By Dehghanpisheh, Babak
Newsweek , Vol. 156, No. 17
Meshaal, Khaled--Beliefs, opinions and attitudes
Netanyahu, Benjamin--Negotiation, mediation and arbitration
Hamas--Officials and employees
Peace negotiations--International aspects
United States foreign relations
Byline: Babak Dehghanpisheh
No one wants the leader of Hamas at the Mideast peace table. But everyone needs him there.
Khaled Meshaal, the leader of Hamas, turns away in disgust from the big flat-screen television in his heavily guarded office in Damascus. He's been following the news bulletins for weeks, ever since the initial announcement that President Obama had set up
face-to-face talks between Israeli Prime Minister Benjamin Netanyahu and Palestinian President Mahmoud Abbas. The Hamas leader certainly wasn't looking for any breakthroughs from the meetings, and he was scarcely surprised when Netanyahu brushed off Abbas's demand that Israel extend its 10-month freeze on settlement construction in the West Bank. But Meshaal is visibly annoyed by news that an Arab League summit has advised Abbas not to walk out on the negotiations, and instead to accept a one-month recess. "It will not solve the problem," Meshaal complains. "It will just postpone the problem."
Many people would say the Hamas leader himself is an outsize part of the problem. The U.S. government lists Meshaal as a "specially designated global terrorist," and his group's rocket attacks against Israeli civilians in 2008 provoked an invasion that left more than 1,300 Palestinians dead. The Hamas charter, which renounces "initiatives, and so-called peaceful initiatives and international conferences," still calls for Israel's destruction. But the fact is that as peace talks stumble fitfully on, Meshaal desperately wants a place at the table. Hamas already talks to Washington via unofficial channels including former president Jimmy Carter. "But this is not enough," he told NEWSWEEK near the end of a two-hour interview. "The American administration should hear from us directly."
For now, Hamas is taking a much smaller step, seeking to end its conflicts with Abbas's U.S. backed Fatah organization. Representatives of the two groups met in Damascus last month, and another session was scheduled for Oct. 20. As far as Meshaal is concerned, those are the talks that matter now. Hamas has been feuding with Fatah since 2006, when Palestinian voters, fed up with Fatah's longstanding corruption and mismanagement, gave an unexpected victory to his party. An all-out civil war erupted the following summer, leaving Gaza in the hands of the Islamists and the West Bank under Fatah control. The present situation is untenable. "We all understand that national reconciliation is an obligation if we are ever to achieve a free and independent state," says Ahmed Yousef, a senior adviser to the Hamas leader in Gaza, Ismail Haniya. "We don't want to be an obstacle."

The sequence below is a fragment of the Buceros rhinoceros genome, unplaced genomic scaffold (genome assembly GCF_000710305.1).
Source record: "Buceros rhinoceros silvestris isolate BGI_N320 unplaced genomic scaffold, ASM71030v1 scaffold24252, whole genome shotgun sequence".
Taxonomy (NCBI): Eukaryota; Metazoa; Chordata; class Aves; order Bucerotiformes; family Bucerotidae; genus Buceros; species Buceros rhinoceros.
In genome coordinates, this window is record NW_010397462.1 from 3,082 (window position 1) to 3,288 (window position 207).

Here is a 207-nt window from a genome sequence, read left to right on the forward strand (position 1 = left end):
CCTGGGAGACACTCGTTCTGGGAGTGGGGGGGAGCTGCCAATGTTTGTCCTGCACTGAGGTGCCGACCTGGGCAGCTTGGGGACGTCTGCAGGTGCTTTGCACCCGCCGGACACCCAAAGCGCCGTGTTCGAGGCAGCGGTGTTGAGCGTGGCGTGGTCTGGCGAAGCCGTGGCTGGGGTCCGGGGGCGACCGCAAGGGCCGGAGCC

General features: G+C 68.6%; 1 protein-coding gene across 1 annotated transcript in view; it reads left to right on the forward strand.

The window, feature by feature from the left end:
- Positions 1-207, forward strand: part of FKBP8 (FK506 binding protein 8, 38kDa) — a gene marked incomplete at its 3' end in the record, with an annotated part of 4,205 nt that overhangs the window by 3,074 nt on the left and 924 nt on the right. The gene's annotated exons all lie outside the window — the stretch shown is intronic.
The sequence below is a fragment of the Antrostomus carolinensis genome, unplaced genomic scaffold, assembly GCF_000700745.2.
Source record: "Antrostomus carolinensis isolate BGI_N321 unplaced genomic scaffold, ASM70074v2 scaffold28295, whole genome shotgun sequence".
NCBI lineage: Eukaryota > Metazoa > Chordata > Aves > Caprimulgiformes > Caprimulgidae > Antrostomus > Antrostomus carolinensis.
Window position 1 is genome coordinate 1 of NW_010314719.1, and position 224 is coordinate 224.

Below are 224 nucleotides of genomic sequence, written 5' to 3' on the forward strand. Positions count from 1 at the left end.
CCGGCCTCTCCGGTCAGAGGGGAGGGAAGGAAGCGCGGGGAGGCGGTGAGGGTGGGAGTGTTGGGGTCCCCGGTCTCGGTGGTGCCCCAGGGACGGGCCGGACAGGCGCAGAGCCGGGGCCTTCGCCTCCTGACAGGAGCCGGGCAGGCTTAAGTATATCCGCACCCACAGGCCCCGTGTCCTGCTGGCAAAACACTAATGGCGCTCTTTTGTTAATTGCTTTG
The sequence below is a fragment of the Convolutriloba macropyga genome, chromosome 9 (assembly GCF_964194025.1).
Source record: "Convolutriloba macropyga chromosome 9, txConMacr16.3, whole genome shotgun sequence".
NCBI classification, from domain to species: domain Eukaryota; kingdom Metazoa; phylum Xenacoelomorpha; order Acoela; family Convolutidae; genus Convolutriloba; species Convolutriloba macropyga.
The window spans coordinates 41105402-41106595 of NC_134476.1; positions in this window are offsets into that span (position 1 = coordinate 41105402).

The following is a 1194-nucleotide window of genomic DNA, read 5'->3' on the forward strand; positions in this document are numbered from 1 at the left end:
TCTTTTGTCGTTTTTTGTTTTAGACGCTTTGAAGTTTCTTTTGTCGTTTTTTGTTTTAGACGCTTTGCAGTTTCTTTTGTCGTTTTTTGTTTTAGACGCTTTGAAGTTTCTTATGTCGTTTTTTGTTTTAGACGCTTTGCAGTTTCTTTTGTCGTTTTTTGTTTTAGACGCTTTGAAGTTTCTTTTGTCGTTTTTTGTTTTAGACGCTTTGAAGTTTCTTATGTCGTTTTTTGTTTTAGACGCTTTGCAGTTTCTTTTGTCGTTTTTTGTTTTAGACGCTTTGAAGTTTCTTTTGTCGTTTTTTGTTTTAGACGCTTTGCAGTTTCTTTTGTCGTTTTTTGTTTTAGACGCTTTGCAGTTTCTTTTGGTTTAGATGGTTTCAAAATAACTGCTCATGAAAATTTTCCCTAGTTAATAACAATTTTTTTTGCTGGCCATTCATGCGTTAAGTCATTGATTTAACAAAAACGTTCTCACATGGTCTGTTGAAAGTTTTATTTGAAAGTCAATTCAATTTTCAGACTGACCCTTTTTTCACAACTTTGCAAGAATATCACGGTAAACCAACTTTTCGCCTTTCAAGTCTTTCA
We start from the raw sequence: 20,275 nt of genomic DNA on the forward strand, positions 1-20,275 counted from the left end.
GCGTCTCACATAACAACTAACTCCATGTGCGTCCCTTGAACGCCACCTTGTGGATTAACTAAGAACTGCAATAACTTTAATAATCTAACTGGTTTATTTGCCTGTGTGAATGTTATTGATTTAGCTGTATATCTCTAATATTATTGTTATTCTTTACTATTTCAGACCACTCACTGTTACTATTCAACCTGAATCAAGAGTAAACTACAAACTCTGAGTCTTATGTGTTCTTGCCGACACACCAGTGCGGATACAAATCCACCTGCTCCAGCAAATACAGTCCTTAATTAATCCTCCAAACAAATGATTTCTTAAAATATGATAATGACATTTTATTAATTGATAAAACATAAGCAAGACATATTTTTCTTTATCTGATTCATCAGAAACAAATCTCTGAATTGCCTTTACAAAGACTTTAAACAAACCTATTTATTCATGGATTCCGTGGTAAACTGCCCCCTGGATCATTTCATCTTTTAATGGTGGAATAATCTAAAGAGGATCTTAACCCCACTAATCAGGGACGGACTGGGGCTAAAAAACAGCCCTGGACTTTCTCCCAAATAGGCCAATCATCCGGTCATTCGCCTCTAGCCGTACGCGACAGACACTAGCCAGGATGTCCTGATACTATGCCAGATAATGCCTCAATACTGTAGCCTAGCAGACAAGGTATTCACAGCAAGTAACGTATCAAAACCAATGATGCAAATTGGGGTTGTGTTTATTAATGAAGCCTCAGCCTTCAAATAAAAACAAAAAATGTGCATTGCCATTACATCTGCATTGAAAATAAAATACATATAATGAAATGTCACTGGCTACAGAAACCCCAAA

State Department spokesman P. J. Crowley says Hamas is excluding itself by its refusal to accept Israel's existence and renounce violence. But the fact is that no one is in a hurry to bring Meshaal in. For one thing, U.S. officials don't want to undermine Abbas, the man they view as the Palestinians' most credible peacemaker. More than that, no one wants to reward Hamas's intransigence, a move Abbas would surely see as a betrayal. And his response would be mild compared with Israel's. "Even to suggest an opening to Hamas would blow every fuse in the Israeli political establishment," says an administration official who asked not to be named discussing the politics of a U.S. ally. For that matter, Obama himself is facing enough domestic opposition without talking to terrorists. "The blowback here would be extreme," says Robert Malley, a former member of President Clinton's Mideast peace team now at the International Crisis Group.
Still, Meshaal sounds more moderate these days than he once did. Although he still calls for bigger concessions than Israel is likely to grant, they're at least within the realm of rational discussion. …